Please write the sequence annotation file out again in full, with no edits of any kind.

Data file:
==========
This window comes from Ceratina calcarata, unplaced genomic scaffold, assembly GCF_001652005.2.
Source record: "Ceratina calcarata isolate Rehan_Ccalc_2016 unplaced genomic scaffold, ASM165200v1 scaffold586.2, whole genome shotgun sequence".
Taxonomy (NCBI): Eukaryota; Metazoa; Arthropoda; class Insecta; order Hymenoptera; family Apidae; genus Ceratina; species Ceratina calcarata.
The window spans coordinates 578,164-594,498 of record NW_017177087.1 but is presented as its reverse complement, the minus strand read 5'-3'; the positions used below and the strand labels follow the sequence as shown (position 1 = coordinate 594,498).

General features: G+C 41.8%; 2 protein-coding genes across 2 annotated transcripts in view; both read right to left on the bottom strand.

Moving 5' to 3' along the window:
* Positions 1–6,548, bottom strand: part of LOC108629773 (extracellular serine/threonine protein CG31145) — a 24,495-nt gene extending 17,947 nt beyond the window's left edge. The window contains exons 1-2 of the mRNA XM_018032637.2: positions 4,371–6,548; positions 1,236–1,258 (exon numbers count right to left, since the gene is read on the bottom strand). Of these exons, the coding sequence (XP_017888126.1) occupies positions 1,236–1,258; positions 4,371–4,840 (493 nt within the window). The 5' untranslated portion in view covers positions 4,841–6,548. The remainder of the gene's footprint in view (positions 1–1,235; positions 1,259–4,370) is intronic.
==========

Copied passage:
This window comes from Ceratina calcarata, unplaced genomic scaffold, assembly GCF_001652005.2.
Source record: "Ceratina calcarata isolate Rehan_Ccalc_2016 unplaced genomic scaffold, ASM165200v1 scaffold586.2, whole genome shotgun sequence".
Taxonomy (NCBI): Eukaryota; Metazoa; Arthropoda; class Insecta; order Hymenoptera; family Apidae; genus Ceratina; species Ceratina calcarata.
The window spans coordinates 578,164-594,498 of record NW_017177087.1 but is presented as its reverse complement, the minus strand read 5'-3'; the positions used below and the strand labels follow the sequence as shown (position 1 = coordinate 594,498).

General features: G+C 41.8%; 2 protein-coding genes across 2 annotated transcripts in view; both read right to left on the bottom strand.

Moving 5' to 3' along the window:
* Positions 1–6,548, bottom strand: part of LOC108629773 (extracellular serine/threonine protein CG31145) — a 24,495-nt gene extending 17,947 nt beyond the window's left edge. The window contains exons 1-2 of the mRNA XM_018032637.2: positions 4,371–6,548; positions 1,236–1,258 (exon numbers count right to left, since the gene is read on the bottom strand). Of these exons, the coding sequence (XP_017888126.1) occupies positions 1,236–1,258; positions 4,371–4,840 (493 nt within the window). The 5' untranslated portion in view covers positions 4,841–6,548. The remainder of the gene's footprint in view (positions 1–1,235; positions 1,259–4,370) is intronic.